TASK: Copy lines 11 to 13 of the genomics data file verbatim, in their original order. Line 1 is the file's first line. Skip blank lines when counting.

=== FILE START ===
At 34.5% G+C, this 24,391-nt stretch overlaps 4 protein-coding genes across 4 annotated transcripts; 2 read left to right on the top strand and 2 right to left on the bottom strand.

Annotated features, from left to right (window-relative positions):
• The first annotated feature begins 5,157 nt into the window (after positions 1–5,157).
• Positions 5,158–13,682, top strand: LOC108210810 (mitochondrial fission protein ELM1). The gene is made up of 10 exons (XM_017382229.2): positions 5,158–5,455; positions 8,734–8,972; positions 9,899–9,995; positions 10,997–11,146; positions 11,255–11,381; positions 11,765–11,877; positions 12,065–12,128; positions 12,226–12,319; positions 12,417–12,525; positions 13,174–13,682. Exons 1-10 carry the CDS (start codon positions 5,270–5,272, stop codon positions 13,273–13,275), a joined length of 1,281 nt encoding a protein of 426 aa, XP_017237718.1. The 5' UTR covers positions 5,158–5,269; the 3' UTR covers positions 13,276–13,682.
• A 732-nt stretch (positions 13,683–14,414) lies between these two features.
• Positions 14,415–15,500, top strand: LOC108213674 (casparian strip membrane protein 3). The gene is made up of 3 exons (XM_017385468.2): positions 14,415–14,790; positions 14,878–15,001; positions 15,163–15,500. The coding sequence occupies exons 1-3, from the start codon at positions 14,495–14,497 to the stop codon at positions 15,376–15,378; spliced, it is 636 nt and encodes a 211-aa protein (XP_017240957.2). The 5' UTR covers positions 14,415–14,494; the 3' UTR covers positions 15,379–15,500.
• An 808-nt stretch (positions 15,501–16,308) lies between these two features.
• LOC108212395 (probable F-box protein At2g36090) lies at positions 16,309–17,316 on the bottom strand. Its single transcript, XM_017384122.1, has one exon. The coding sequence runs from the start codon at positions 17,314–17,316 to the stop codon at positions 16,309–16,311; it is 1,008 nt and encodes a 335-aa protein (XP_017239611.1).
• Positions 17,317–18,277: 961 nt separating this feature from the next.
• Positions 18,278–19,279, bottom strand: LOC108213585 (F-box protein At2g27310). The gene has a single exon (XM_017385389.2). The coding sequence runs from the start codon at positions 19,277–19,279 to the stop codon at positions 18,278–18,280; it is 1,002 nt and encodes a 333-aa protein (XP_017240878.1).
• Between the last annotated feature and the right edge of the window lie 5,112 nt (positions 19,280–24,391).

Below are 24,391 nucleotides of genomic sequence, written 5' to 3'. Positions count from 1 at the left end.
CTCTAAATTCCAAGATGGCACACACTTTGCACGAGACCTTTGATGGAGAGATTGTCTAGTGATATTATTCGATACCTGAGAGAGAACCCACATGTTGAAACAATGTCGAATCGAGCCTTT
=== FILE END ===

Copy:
• Between the last annotated feature and the right edge of the window lie 5,112 nt (positions 19,280–24,391).

Below are 24,391 nucleotides of genomic sequence, written 5' to 3'. Positions count from 1 at the left end.
CTCTAAATTCCAAGATGGCACACACTTTGCACGAGACCTTTGATGGAGAGATTGTCTAGTGATATTATTCGATACCTGAGAGAGAACCCACATGTTGAAACAATGTCGAATCGAGCCTTT